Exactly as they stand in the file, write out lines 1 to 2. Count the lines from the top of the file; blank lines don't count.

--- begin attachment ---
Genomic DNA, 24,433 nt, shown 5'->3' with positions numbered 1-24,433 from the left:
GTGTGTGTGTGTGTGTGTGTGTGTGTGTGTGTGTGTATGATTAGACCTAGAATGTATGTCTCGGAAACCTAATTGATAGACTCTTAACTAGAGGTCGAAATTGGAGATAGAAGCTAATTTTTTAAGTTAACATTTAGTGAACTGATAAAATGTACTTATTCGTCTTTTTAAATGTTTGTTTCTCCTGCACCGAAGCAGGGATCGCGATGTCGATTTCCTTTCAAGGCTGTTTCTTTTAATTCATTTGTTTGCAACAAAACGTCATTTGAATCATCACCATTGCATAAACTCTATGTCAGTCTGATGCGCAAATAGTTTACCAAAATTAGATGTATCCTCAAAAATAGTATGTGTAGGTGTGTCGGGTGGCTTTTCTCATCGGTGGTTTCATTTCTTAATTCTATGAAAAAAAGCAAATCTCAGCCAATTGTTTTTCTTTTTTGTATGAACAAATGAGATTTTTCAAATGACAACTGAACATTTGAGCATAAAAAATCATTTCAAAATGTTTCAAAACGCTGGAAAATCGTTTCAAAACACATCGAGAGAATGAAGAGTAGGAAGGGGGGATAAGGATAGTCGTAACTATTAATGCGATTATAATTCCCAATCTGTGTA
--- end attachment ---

Genomic DNA, 24,433 nt, shown 5'->3' with positions numbered 1-24,433 from the left:
GTGTGTGTGTGTGTGTGTGTGTGTGTGTGTGTGTGTATGATTAGACCTAGAATGTATGTCTCGGAAACCTAATTGATAGACTCTTAACTAGAGGTCGAAATTGGAGATAGAAGCTAATTTTTTAAGTTAACATTTAGTGAACTGATAAAATGTACTTATTCGTCTTTTTAAATGTTTGTTTCTCCTGCACCGAAGCAGGGATCGCGATGTCGATTTCCTTTCAAGGCTGTTTCTTTTAATTCATTTGTTTGCAACAAAACGTCATTTGAATCATCACCATTGCATAAACTCTATGTCAGTCTGATGCGCAAATAGTTTACCAAAATTAGATGTATCCTCAAAAATAGTATGTGTAGGTGTGTCGGGTGGCTTTTCTCATCGGTGGTTTCATTTCTTAATTCTATGAAAAAAAGCAAATCTCAGCCAATTGTTTTTCTTTTTTGTATGAACAAATGAGATTTTTCAAATGACAACTGAACATTTGAGCATAAAAAATCATTTCAAAATGTTTCAAAACGCTGGAAAATCGTTTCAAAACACATCGAGAGAATGAAGAGTAGGAAGGGGGGATAAGGATAGTCGTAACTATTAATGCGATTATAATTCCCAATCTGTGTA